Why it matters

More often than not, we tend to think of performance-based identities in positive terms, and as having positive consequences. Think of the iconic status granted to boxer Muhammad Ali, and his famous “I am the greatest!” poem. Likewise, people usually admire – even envy - the intense self-belief demonstrated by the world’s top CEOs, movie stars and musicians.

It is indeed plausible that performance-based identities have many positive consequences for those who hold them. Defining yourself as exceptionally good at something presumably does wonders for self-esteem and confidence. Such an identity is also likely to provide protection during periods of poor performance or failure. If you and others know you are a top performer, moments of not so stellar performance will be brushed off as temporary anomalies.

Performance-based identities are also likely to inoculate against the well documented “impostor syndrome”, where people discount the role their own skills and abilities played in their achievements, which in turn leads to feelings of self-doubt and inadequacy.

Still, there’s undoubtedly a dark side to these identities as well. A positive performance-based identity could leave a person feeling as though they have no room to improve, making them overconfident and complacent about practice and development. Elite athletes sometimes speak about trying to avoid developing a performance-based identity for this very reason.

Read more: Five steps business can take to ensure aggressive performance targets don't drive bad behaviour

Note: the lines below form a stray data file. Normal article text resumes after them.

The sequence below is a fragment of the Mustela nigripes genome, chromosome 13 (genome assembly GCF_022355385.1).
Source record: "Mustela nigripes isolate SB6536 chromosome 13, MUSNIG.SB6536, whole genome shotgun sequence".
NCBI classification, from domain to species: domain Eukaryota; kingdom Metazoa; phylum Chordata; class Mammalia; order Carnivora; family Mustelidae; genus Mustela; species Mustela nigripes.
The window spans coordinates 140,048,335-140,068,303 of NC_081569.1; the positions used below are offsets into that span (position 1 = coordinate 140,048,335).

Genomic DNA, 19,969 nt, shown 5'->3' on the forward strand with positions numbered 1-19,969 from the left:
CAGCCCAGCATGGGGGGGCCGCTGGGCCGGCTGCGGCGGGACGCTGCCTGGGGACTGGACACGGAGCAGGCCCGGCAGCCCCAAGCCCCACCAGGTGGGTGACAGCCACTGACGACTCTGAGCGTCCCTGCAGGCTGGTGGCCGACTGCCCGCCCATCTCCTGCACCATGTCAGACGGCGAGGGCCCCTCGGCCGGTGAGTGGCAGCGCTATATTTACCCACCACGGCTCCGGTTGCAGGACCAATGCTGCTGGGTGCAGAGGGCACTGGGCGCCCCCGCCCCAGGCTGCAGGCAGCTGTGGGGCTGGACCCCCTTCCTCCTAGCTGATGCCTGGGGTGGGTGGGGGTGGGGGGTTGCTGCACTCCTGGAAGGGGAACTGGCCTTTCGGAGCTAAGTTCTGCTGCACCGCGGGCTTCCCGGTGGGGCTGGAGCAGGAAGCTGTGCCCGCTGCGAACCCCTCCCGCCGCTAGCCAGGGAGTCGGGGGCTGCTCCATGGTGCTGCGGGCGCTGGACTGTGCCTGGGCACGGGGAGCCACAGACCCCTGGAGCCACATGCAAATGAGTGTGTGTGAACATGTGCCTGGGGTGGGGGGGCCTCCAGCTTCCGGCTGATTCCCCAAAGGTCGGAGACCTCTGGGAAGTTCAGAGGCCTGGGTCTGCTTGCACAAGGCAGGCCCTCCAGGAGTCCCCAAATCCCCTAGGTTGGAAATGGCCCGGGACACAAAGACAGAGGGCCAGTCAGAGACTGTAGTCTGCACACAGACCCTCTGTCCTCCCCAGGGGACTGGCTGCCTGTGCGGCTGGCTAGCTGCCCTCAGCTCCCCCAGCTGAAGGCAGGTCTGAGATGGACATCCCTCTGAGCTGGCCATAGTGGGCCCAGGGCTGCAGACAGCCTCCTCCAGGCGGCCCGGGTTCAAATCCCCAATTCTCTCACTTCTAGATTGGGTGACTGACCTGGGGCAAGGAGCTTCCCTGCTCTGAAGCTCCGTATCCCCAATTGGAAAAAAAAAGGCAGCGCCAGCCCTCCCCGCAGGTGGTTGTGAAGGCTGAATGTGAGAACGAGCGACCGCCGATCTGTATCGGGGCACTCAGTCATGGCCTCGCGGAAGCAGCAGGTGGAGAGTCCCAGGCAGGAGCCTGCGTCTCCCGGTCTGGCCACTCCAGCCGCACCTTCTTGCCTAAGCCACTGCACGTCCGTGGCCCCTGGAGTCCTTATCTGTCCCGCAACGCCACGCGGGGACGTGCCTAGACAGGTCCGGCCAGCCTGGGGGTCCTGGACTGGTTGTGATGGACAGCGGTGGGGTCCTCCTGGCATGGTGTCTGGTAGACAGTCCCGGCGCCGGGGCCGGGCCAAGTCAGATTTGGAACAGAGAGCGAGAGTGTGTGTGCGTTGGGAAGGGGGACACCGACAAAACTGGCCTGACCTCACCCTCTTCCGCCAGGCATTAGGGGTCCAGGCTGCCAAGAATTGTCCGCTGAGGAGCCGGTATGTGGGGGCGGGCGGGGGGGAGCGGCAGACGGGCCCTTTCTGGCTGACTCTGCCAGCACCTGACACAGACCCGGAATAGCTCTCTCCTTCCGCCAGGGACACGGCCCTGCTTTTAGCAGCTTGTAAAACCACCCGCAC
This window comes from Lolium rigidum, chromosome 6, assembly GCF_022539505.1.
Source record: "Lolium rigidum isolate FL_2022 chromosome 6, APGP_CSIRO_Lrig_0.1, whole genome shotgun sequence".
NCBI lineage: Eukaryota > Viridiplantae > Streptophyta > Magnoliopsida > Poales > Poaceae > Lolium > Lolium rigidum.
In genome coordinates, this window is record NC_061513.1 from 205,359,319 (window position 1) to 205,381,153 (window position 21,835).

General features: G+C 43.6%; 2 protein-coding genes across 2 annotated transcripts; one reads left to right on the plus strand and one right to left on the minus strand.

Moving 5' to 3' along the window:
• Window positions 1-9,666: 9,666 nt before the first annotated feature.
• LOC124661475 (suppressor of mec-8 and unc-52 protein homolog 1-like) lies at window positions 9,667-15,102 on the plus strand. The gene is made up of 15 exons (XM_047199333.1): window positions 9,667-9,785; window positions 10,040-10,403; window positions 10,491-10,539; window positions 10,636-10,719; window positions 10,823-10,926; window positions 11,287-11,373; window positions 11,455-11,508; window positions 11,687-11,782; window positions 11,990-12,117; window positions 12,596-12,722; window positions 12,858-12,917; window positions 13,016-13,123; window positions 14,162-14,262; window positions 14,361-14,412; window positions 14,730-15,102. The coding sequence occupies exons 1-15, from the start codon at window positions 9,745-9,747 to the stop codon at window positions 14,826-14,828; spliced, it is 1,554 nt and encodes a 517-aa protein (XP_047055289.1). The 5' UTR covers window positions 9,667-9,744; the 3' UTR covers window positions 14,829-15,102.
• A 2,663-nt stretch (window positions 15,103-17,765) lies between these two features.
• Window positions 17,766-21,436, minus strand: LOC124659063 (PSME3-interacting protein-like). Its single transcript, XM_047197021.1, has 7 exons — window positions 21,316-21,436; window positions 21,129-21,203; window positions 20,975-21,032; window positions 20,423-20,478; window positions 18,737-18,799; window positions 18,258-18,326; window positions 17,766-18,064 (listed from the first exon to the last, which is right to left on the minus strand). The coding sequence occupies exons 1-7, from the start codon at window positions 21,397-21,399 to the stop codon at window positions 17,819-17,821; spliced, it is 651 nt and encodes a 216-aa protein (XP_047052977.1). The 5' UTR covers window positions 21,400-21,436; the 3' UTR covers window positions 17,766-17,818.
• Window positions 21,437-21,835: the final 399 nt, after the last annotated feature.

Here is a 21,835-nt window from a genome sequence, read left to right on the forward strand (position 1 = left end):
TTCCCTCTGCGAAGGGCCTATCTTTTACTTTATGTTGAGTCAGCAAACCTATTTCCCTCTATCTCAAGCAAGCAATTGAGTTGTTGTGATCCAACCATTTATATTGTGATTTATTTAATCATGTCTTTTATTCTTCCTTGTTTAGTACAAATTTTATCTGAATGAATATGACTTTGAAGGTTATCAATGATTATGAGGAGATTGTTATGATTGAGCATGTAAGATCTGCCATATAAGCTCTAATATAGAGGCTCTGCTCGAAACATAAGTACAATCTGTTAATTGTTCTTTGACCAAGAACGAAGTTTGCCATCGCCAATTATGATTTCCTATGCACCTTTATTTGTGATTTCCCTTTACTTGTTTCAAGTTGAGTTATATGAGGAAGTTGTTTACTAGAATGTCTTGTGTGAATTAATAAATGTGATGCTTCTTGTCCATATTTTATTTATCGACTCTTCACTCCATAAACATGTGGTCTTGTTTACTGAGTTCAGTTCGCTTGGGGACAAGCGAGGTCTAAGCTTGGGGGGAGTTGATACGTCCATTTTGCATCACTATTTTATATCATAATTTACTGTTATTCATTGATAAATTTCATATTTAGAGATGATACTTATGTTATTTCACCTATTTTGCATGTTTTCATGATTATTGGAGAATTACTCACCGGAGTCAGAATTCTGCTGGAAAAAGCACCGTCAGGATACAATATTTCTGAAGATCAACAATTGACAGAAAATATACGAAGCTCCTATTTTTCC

Problems can also arise when people define themselves as top performers, but aren’t entirely certain of this identity. In these situations, people may be upset by even the most constructive feedback on their performance, or avoid helping (or sometimes even sabotage) their colleagues out of fear they’d lose their place at the top of the hierarchy.

Finally, negative performance-based identities - where individuals define themselves not as top performers but as exceptionally poor ones – are also likely to have a range of negative outcomes, such as low self-esteem and avoidance of challenging tasks.

More research that explores how performance-based identities impacts our lives is needed. In the meantime, Aristotle’s remark that “knowing yourself is the beginning of all wisdom” reminds us all of how our own sense of self might be shaped by the pervasive pressures to excel.

Authors: Ben Walker, Lecturer (Management), Victoria University of Wellington

Read more http://theconversation.com/how-our-obsession-with-performance-is-changing-our-sense-of-self-120212

NEWS

Our helicopter rescue may seem a lot of effort for a plain little bird, but it was worth it

John Harrison/WIkimediaThis article is part of Flora, Fauna, Fire, a special project by The Conversation that launched this week. The project tracks the recovery of Australia’s native plants and animals...

A few months ago, science gave this rare lizard a name – and it may already be headed for extinction

Australian MuseumThis article is part of Flora, Fauna, Fire, a special project by The Conversation that launched this week. The project tracks the recovery of Australia’s native plants and animals...

I'm searching firegrounds for surviving Kangaroo Island Micro-trapdoor spiders. 6 months on, I'm yet to find any